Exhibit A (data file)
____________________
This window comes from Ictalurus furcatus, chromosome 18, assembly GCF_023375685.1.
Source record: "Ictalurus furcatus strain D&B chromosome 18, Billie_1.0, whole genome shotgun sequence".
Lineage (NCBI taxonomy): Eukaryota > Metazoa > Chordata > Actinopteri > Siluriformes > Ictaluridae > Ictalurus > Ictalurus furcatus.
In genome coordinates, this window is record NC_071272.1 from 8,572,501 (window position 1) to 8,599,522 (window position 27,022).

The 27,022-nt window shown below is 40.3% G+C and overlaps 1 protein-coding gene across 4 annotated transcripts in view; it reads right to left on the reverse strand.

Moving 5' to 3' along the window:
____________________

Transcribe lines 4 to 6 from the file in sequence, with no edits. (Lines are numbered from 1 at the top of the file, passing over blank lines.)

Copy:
In genome coordinates, this window is record NC_071272.1 from 8,572,501 (window position 1) to 8,599,522 (window position 27,022).

The 27,022-nt window shown below is 40.3% G+C and overlaps 1 protein-coding gene across 4 annotated transcripts in view; it reads right to left on the reverse strand.

Moving 5' to 3' along the window: